|Re: William Blum The Anti-Empire Report #149 By William Blum|
- Monday, March 13 2017, 19:35:43 (UTC)|
from 126.96.36.199 - 188.8.131.52 - Windows NT - Safari
Website title: Document Has Moved
Regarding Jihadi literature, you're right Rashad, and here's the proof from the establishment paper, Washington Post:
As The Washington Post reported in 2002, the United States had spent millions of dollars beginning in the 1980s to produce and disseminate anti-Soviet textbooks for Afghan schoolchildren. The books encouraged a jihadist outlook, which was useful propaganda at the time for a Washington driven by the imperatives of the Cold War.
"The primers, which were filled with talk of jihad and featured drawings of guns, bullets, soldiers and mines, have served since then as the Afghan school system's core curriculum," The Post reported. "Even the Taliban used the American-produced books, though the radical movement scratched out human faces in keeping with its strict fundamentalist code."
Printed both in Pashto and Dari, Afghanistan's two major languages, books such as "The Alphabet for Jihad Literacy" were produced under the auspices of the U.S. Agency for International Development by the University of Nebraska at Omaha and smuggled into Afghanistan through networks built by the CIA and Pakistan's military intelligence agency, the ISI.
You can read the rest here:
-- But, I don't necessarily disagree with Blum when he contrasts 20th century Latin American guerrillas with 21st century Jihadists regarding the use of force. Uruguay's Tupamaros whose comrades were imprisoned and tortured didn't massacre civilians, they went after whom they deemed as responsible: Dan Mitrione, who was teaching various South American governments' state and security forces methods of repression, with his expertise being in torture. He'd round up homeless people with the promise of payment and food, and would use them as guinea pigs in his exhibitions of torture, eventually ending with his victims dying from slow, excruciating pain. Mitrione was put on trial by the Tupamaros and executed. Blum is correct in writing that the Salvadorians who suffered sheer terror (like being skinned alive, or the rape of parent by child in view of the entire village, among other horrors) never committed to the scale of terror compared to that of Da'esh, even though all they had to do was cross the border to hit a number of U.S. cities, or kidnap, rape, torture, and murder American citizens. The only case of American victims I'm aware of is the rape and murder of the four Catholic missionaries... and that was done by the governments' death squads. Neither did the Vietnamese partake in acts like killing journalists or aide workers. Blum is simply making a distinction between the leftist Reds and the rightist Blacks. Even the Iranian Maoists during the early '70s only targeted military contractors and the Shah's security forces, unlike the Khomeini faction who in the late '70s bombed movie theatres full of families, burned down Armenian and Assyrian-owned delis, destroyed record shops, bookstores, cafes, and unleashed a full-frontal attack on women who'd get doused with acid for simply not wearing a chador; or the execution of homosexuals and atheists for being "enemies of god" -- one of their potential targets being the gay Assyrian playwright and painter, Bani, who was luckily out of the country at the time. The Iranian Reds in lieu of destroying entire cinemas (and the people inside of them) instead took over some theatres and showed political films banned under the Shah, like "The Battle of Algiers" or "Z"... until the Blacks set their armed wild dogs loose on them. I think Blum is just pointing out that these guys are regressive, whereas the leftists were/are progressive.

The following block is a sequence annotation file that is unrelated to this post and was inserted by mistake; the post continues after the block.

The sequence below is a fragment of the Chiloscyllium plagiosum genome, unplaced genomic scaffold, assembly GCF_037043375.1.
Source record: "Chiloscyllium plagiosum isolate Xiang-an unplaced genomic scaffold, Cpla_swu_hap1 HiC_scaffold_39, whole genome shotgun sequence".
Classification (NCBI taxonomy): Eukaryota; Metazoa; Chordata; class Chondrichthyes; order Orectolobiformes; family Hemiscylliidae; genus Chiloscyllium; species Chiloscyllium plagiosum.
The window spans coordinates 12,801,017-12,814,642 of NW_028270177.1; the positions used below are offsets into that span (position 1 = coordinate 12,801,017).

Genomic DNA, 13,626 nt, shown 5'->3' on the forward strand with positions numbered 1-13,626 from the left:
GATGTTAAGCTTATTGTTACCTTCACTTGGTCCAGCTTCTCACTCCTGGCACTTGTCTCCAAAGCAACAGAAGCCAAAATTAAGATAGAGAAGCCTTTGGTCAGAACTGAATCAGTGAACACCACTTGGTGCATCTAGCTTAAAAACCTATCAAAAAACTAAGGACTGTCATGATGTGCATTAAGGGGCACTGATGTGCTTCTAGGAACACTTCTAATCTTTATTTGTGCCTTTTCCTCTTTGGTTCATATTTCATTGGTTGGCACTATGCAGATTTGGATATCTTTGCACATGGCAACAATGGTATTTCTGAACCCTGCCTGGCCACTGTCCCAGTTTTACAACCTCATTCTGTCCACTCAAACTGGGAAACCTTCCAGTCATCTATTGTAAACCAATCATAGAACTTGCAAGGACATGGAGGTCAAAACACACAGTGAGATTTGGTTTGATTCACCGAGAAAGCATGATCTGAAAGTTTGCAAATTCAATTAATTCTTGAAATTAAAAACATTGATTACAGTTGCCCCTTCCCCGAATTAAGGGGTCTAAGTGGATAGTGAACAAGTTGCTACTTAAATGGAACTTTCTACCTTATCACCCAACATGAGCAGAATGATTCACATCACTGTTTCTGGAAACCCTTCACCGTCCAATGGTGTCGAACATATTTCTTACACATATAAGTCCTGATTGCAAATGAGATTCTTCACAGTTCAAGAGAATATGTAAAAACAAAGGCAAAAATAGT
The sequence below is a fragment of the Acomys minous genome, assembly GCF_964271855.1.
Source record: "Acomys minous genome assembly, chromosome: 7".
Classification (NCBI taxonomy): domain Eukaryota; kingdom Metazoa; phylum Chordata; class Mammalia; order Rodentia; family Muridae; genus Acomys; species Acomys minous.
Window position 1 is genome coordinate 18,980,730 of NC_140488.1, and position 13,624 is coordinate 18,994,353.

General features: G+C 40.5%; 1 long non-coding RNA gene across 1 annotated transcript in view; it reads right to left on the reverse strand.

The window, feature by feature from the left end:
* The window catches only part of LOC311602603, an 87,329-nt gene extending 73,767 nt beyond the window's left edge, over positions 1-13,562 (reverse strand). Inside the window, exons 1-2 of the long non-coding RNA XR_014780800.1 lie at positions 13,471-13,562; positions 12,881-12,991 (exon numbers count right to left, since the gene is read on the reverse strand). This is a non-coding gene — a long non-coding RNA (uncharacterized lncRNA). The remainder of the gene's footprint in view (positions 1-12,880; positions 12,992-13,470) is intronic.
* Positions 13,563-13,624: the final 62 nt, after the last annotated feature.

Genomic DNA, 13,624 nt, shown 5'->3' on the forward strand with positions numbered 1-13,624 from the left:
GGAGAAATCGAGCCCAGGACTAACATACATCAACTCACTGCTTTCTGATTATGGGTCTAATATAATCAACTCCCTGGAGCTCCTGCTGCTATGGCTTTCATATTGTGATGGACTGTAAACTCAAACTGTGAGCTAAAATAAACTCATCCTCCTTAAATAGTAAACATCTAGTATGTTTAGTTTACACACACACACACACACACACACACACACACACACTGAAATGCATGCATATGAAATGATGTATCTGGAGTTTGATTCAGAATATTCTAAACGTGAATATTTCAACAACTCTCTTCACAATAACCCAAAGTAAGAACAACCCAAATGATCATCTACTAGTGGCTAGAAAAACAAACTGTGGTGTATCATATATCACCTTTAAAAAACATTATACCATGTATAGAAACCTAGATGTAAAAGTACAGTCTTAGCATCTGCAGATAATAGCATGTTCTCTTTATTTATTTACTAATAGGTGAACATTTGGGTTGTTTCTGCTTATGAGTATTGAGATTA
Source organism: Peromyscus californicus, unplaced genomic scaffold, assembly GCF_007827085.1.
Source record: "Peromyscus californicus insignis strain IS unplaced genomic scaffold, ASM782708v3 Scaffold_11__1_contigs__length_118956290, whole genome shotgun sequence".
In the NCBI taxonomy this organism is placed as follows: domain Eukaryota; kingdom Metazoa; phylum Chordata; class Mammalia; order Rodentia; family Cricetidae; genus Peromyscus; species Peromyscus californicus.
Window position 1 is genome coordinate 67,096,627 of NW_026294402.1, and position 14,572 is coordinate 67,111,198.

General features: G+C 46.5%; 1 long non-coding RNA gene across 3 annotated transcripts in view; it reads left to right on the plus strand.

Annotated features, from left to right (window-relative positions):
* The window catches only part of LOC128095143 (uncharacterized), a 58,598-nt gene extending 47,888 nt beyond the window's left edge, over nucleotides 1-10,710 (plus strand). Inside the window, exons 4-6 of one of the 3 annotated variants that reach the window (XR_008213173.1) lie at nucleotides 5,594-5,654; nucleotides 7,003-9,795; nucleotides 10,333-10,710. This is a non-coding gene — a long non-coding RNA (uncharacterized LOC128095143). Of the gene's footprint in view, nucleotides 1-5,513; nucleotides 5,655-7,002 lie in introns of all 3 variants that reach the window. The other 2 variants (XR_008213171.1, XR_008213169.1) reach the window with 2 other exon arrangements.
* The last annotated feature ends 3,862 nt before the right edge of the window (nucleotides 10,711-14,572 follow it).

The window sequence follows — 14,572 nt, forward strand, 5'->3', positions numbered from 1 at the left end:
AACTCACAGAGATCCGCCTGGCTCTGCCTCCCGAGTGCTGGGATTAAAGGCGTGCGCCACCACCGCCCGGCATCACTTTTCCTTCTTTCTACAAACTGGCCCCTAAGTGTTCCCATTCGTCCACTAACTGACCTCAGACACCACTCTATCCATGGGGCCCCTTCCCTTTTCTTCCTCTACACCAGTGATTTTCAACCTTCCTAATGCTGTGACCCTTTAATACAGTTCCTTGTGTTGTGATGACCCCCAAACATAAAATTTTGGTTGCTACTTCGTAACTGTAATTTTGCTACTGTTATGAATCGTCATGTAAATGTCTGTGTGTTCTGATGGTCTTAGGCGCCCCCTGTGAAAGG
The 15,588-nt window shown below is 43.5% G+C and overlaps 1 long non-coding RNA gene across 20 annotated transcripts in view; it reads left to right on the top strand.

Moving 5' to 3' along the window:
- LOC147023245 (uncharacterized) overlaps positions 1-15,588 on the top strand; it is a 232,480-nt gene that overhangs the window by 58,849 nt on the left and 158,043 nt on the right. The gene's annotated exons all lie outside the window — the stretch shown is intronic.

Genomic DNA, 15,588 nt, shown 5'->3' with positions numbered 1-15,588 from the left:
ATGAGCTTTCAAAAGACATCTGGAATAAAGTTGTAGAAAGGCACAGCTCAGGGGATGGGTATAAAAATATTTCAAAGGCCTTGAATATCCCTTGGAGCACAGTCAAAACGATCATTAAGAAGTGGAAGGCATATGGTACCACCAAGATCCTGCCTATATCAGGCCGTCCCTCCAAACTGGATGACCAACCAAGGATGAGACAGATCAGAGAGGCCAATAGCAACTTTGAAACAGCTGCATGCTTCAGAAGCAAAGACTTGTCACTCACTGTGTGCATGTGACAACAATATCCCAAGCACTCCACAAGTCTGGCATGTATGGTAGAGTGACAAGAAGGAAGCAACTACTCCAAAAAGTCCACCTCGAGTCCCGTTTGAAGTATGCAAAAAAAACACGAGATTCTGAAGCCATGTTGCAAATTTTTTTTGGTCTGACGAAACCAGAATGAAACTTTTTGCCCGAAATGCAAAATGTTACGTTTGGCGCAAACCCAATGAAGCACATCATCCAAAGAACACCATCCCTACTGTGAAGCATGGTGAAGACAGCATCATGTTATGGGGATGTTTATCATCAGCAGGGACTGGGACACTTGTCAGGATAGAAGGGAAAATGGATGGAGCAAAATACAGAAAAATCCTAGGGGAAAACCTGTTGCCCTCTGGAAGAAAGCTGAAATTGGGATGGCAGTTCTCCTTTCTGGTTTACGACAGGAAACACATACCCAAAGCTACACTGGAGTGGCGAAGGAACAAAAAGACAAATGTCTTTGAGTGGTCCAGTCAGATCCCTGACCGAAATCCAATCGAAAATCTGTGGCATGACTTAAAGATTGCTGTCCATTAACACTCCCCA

The full topic:|
Accept-encoding: gzip, deflate
User-agent: Mozilla/5.0 (Windows NT 6.2; WOW64) AppleWebKit/537.36 (KHTML, like Gecko) Chrome/56.0.2924.87 Safari/537.36